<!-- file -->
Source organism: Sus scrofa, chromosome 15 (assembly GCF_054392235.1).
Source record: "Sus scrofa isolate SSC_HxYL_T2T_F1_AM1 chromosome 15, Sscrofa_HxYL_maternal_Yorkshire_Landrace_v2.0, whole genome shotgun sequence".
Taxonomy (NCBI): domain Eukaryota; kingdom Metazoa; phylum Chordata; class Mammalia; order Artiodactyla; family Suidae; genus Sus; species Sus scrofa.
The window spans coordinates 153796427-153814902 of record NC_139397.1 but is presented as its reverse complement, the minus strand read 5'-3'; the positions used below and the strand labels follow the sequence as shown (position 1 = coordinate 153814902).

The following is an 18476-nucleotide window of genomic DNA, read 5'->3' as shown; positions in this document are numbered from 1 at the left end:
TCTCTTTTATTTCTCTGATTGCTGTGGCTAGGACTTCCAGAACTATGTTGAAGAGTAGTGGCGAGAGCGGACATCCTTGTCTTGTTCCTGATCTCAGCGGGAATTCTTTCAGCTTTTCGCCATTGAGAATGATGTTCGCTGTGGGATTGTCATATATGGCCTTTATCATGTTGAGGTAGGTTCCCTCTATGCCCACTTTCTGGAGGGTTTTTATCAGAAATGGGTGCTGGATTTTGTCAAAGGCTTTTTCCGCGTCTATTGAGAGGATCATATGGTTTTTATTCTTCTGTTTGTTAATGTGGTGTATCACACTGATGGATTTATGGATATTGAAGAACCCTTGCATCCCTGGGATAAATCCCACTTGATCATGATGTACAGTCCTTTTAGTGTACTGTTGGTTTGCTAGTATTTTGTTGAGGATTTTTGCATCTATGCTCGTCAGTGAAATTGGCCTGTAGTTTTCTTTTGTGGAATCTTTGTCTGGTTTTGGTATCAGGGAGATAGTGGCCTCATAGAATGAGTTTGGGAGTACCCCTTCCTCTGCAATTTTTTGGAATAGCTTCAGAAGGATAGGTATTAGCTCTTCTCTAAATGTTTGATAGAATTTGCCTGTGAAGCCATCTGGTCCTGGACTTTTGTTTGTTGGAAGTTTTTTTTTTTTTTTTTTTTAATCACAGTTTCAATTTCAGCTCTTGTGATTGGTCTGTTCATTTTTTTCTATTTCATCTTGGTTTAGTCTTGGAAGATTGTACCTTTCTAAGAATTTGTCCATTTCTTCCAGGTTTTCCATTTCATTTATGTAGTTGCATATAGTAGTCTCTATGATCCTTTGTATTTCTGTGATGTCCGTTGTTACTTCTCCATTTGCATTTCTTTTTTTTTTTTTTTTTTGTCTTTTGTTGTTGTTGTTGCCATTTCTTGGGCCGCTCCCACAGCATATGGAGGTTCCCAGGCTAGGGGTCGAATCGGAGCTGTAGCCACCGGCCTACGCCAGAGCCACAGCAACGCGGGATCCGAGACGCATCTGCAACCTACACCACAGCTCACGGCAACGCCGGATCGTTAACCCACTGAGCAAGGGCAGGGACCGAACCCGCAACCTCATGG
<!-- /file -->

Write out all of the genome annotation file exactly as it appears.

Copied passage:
Source organism: Sus scrofa, chromosome 15 (assembly GCF_054392235.1).
Source record: "Sus scrofa isolate SSC_HxYL_T2T_F1_AM1 chromosome 15, Sscrofa_HxYL_maternal_Yorkshire_Landrace_v2.0, whole genome shotgun sequence".
Taxonomy (NCBI): domain Eukaryota; kingdom Metazoa; phylum Chordata; class Mammalia; order Artiodactyla; family Suidae; genus Sus; species Sus scrofa.
The window spans coordinates 153796427-153814902 of record NC_139397.1 but is presented as its reverse complement, the minus strand read 5'-3'; the positions used below and the strand labels follow the sequence as shown (position 1 = coordinate 153814902).

The following is an 18476-nucleotide window of genomic DNA, read 5'->3' as shown; positions in this document are numbered from 1 at the left end:
TCTCTTTTATTTCTCTGATTGCTGTGGCTAGGACTTCCAGAACTATGTTGAAGAGTAGTGGCGAGAGCGGACATCCTTGTCTTGTTCCTGATCTCAGCGGGAATTCTTTCAGCTTTTCGCCATTGAGAATGATGTTCGCTGTGGGATTGTCATATATGGCCTTTATCATGTTGAGGTAGGTTCCCTCTATGCCCACTTTCTGGAGGGTTTTTATCAGAAATGGGTGCTGGATTTTGTCAAAGGCTTTTTCCGCGTCTATTGAGAGGATCATATGGTTTTTATTCTTCTGTTTGTTAATGTGGTGTATCACACTGATGGATTTATGGATATTGAAGAACCCTTGCATCCCTGGGATAAATCCCACTTGATCATGATGTACAGTCCTTTTAGTGTACTGTTGGTTTGCTAGTATTTTGTTGAGGATTTTTGCATCTATGCTCGTCAGTGAAATTGGCCTGTAGTTTTCTTTTGTGGAATCTTTGTCTGGTTTTGGTATCAGGGAGATAGTGGCCTCATAGAATGAGTTTGGGAGTACCCCTTCCTCTGCAATTTTTTGGAATAGCTTCAGAAGGATAGGTATTAGCTCTTCTCTAAATGTTTGATAGAATTTGCCTGTGAAGCCATCTGGTCCTGGACTTTTGTTTGTTGGAAGTTTTTTTTTTTTTTTTTTTTAATCACAGTTTCAATTTCAGCTCTTGTGATTGGTCTGTTCATTTTTTTCTATTTCATCTTGGTTTAGTCTTGGAAGATTGTACCTTTCTAAGAATTTGTCCATTTCTTCCAGGTTTTCCATTTCATTTATGTAGTTGCATATAGTAGTCTCTATGATCCTTTGTATTTCTGTGATGTCCGTTGTTACTTCTCCATTTGCATTTCTTTTTTTTTTTTTTTTTTGTCTTTTGTTGTTGTTGTTGCCATTTCTTGGGCCGCTCCCACAGCATATGGAGGTTCCCAGGCTAGGGGTCGAATCGGAGCTGTAGCCACCGGCCTACGCCAGAGCCACAGCAACGCGGGATCCGAGACGCATCTGCAACCTACACCACAGCTCACGGCAACGCCGGATCGTTAACCCACTGAGCAAGGGCAGGGACCGAACCCGCAACCTCATGG